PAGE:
U.S. net farm income could drop more than $9 billion over the next two years. Reduced government payments, rising production costs and lower milk and hog prices could be the culprits, according to a report by the Food and Agricultural Policy Research Institute (FAPRI).

The annual 10-year baseline projections show a decline from the current $45.4 billion to $36.3 billion in 2002. Much of the income drop occurs because projections are based on continuation of current farm law, but don't assume the supplemental payments that Washington has made to producers the past three years.

FAPRI expects crop prices to average 20% below 1995-96 levels. A projected increase is in cattle prices through 2003.

For 2001, projections show increased U.S. soybean, cotton and rice acreage, but decreases in wheat and corn. Corn acreage will drop 1.5 million acres to 78 million. Much of that acreage will go to soybeans, increasing planted acres to 76 million.

The average corn price this year is projected at $2.05, up from $1.87 last year. Soybean prices for 2001-02 are estimated at $4.53/bu, down from the average farm price of $4.75 in 2000.

British Back Biotech.

Convincing others that producing livestock without biotech feed ingredients is impractical and expensive is the mission of the National Farmers' Union of England. The organization has requested a meeting with the British Agricultural Minister and major food retailers to explain its reasoning.

According to the American Soybean Association, the meeting request was prompted after several large British food retailers, including a subsidiary of Wal-Mart, asked suppliers of beef, pork, poultry and eggs to feed their animals only biotech-free feed ingredients.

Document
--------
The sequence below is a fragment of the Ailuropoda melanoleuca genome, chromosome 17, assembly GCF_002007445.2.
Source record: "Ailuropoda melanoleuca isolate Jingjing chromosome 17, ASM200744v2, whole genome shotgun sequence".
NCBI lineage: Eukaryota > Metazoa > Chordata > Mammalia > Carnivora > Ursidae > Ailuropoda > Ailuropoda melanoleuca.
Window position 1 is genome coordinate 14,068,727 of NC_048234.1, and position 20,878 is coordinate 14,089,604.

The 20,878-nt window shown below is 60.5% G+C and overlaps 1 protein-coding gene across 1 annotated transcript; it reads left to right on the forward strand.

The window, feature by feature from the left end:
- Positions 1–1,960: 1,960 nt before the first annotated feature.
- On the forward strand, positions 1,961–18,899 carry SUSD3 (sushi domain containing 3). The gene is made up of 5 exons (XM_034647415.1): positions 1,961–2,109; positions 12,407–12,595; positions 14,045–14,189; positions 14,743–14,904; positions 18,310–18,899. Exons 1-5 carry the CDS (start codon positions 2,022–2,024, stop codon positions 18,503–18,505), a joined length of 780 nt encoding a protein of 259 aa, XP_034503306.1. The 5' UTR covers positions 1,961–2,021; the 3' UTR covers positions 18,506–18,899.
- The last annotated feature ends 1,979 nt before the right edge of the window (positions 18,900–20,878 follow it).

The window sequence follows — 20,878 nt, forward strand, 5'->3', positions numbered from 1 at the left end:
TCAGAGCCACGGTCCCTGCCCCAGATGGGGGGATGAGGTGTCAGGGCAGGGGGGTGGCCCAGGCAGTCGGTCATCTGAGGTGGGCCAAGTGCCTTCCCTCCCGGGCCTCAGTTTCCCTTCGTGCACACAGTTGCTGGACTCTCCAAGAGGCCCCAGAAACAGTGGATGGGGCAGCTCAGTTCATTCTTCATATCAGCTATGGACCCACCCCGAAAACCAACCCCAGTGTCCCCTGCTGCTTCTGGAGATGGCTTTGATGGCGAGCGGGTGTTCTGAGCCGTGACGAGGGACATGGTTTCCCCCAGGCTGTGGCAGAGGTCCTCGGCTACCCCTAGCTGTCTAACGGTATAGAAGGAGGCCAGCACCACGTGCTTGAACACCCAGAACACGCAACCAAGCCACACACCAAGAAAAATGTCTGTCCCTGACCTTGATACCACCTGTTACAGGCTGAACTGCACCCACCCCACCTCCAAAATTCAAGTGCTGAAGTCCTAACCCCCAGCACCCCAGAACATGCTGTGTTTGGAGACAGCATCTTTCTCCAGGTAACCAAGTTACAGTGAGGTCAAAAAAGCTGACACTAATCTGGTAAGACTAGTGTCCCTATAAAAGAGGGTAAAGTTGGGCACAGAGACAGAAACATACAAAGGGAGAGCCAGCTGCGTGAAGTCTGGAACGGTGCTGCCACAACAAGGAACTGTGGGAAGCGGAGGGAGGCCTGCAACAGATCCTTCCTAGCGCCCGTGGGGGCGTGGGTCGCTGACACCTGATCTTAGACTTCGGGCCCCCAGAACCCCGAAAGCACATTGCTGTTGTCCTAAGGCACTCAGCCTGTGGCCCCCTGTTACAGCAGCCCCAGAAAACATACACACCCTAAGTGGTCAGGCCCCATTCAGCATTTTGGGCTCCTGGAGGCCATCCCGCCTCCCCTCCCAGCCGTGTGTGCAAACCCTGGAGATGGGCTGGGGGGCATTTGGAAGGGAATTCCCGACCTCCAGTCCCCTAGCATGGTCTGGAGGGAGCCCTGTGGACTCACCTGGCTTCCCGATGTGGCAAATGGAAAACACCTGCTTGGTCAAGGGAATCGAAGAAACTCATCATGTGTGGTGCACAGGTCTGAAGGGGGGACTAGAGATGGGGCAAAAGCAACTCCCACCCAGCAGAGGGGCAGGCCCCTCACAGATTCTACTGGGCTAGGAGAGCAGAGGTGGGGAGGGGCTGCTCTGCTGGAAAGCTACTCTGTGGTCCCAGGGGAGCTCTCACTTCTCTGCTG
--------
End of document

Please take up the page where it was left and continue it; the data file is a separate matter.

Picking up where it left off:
Watch For Volunteer StarLink Corn

Growers who planted StarLink hybrids last year should make an extra effort to control volunteer StarLink corn this season, urges the National Corn Growers Association.

“The danger is volunteer StarLink corn pollinating surrounding non-StarLink corn plants, further compounding the problem of keeping StarLink out of the supply of U.S. corn,” says Fred Yoder, Plain City, OH, farmer and NCGA Biotech Working Group chairman.

He suggests rotating crops, if possible.

Roundup Resistance?

Marestail, also known as horseweed, has developed a tolerance to Roundup, according to Mark VanGessel, weed scientist with the University of Delaware.

In three Delaware fields, and possibly others in Maryland and New Jersey, marestail has shown Roundup tolerance.

“We're not dealing with an isolated incident here. The three fields in Delaware are not in close proximity to each other,” says VanGessel. Dead marestail was found right next to healthy marestail plants in one field, he adds.

Further testing also indicates resistance, he reports.

“We applied 10 times the recommended rate of Roundup and Touch-down on the uncontrolled marestail and did not kill the weeds. We injured them, but didn't control them,” he says.

VanGessel is working with Syngenta researchers on additional tests.

Quality Seed May Be Scarce

Quality soybean seed may be in short supply this spring, warns Bill Wiebold, University of Missouri agronomist.

Both quantity and quality were affected by hot, dry weather in much of the Midwest last season.

“Seed companies are finding it difficult to meet their seed germination target — often greater than 90%,” says Wiebold. “Companies may have to reset their standard at 80% to meet demand.”

He urges farmers to read seed tags carefully. A bag of seed with 80% germination is worth less than a bag with 95% germination.

For example, seed priced at $24 per 50-lb bag, with 95% germination and 95% purity, has a true cost of $26.59. If germination is 80%, the selling price should drop to $20.21.